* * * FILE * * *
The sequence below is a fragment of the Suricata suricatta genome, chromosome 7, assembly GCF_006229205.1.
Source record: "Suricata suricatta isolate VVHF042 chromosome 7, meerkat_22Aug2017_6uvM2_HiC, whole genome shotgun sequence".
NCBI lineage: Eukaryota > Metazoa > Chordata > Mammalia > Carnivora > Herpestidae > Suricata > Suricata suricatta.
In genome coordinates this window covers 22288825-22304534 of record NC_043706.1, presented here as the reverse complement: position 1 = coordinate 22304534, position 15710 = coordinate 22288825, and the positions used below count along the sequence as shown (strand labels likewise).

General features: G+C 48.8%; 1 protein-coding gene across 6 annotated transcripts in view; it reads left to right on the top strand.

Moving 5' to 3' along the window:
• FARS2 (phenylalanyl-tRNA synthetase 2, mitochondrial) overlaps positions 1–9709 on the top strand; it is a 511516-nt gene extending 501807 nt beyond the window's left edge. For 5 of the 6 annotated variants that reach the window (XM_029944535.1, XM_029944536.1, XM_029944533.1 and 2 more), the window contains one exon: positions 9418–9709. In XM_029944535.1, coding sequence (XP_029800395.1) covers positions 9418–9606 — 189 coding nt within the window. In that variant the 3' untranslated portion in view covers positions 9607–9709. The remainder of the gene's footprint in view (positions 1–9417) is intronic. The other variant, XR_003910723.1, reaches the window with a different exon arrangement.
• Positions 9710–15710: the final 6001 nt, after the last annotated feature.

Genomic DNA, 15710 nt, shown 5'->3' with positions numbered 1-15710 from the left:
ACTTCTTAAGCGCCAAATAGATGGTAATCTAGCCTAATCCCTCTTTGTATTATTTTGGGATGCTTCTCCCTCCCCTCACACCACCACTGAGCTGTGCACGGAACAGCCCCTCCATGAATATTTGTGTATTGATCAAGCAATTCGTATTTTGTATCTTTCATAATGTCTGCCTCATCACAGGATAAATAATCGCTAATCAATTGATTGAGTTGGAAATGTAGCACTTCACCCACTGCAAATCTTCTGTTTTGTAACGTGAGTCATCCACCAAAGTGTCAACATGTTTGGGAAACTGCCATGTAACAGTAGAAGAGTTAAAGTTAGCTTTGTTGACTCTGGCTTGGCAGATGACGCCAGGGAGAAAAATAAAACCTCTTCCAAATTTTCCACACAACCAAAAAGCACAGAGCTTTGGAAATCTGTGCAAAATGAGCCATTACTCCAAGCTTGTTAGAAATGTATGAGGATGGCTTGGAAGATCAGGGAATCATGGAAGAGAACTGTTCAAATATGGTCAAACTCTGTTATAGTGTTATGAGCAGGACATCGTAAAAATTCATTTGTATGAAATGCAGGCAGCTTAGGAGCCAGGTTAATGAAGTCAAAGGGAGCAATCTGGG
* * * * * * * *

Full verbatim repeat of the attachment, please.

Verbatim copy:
The sequence below is a fragment of the Suricata suricatta genome, chromosome 7, assembly GCF_006229205.1.
Source record: "Suricata suricatta isolate VVHF042 chromosome 7, meerkat_22Aug2017_6uvM2_HiC, whole genome shotgun sequence".
NCBI lineage: Eukaryota > Metazoa > Chordata > Mammalia > Carnivora > Herpestidae > Suricata > Suricata suricatta.
In genome coordinates this window covers 22288825-22304534 of record NC_043706.1, presented here as the reverse complement: position 1 = coordinate 22304534, position 15710 = coordinate 22288825, and the positions used below count along the sequence as shown (strand labels likewise).

General features: G+C 48.8%; 1 protein-coding gene across 6 annotated transcripts in view; it reads left to right on the top strand.

Moving 5' to 3' along the window:
• FARS2 (phenylalanyl-tRNA synthetase 2, mitochondrial) overlaps positions 1–9709 on the top strand; it is a 511516-nt gene extending 501807 nt beyond the window's left edge. For 5 of the 6 annotated variants that reach the window (XM_029944535.1, XM_029944536.1, XM_029944533.1 and 2 more), the window contains one exon: positions 9418–9709. In XM_029944535.1, coding sequence (XP_029800395.1) covers positions 9418–9606 — 189 coding nt within the window. In that variant the 3' untranslated portion in view covers positions 9607–9709. The remainder of the gene's footprint in view (positions 1–9417) is intronic. The other variant, XR_003910723.1, reaches the window with a different exon arrangement.
• Positions 9710–15710: the final 6001 nt, after the last annotated feature.

Genomic DNA, 15710 nt, shown 5'->3' with positions numbered 1-15710 from the left:
ACTTCTTAAGCGCCAAATAGATGGTAATCTAGCCTAATCCCTCTTTGTATTATTTTGGGATGCTTCTCCCTCCCCTCACACCACCACTGAGCTGTGCACGGAACAGCCCCTCCATGAATATTTGTGTATTGATCAAGCAATTCGTATTTTGTATCTTTCATAATGTCTGCCTCATCACAGGATAAATAATCGCTAATCAATTGATTGAGTTGGAAATGTAGCACTTCACCCACTGCAAATCTTCTGTTTTGTAACGTGAGTCATCCACCAAAGTGTCAACATGTTTGGGAAACTGCCATGTAACAGTAGAAGAGTTAAAGTTAGCTTTGTTGACTCTGGCTTGGCAGATGACGCCAGGGAGAAAAATAAAACCTCTTCCAAATTTTCCACACAACCAAAAAGCACAGAGCTTTGGAAATCTGTGCAAAATGAGCCATTACTCCAAGCTTGTTAGAAATGTATGAGGATGGCTTGGAAGATCAGGGAATCATGGAAGAGAACTGTTCAAATATGGTCAAACTCTGTTATAGTGTTATGAGCAGGACATCGTAAAAATTCATTTGTATGAAATGCAGGCAGCTTAGGAGCCAGGTTAATGAAGTCAAAGGGAGCAATCTGGG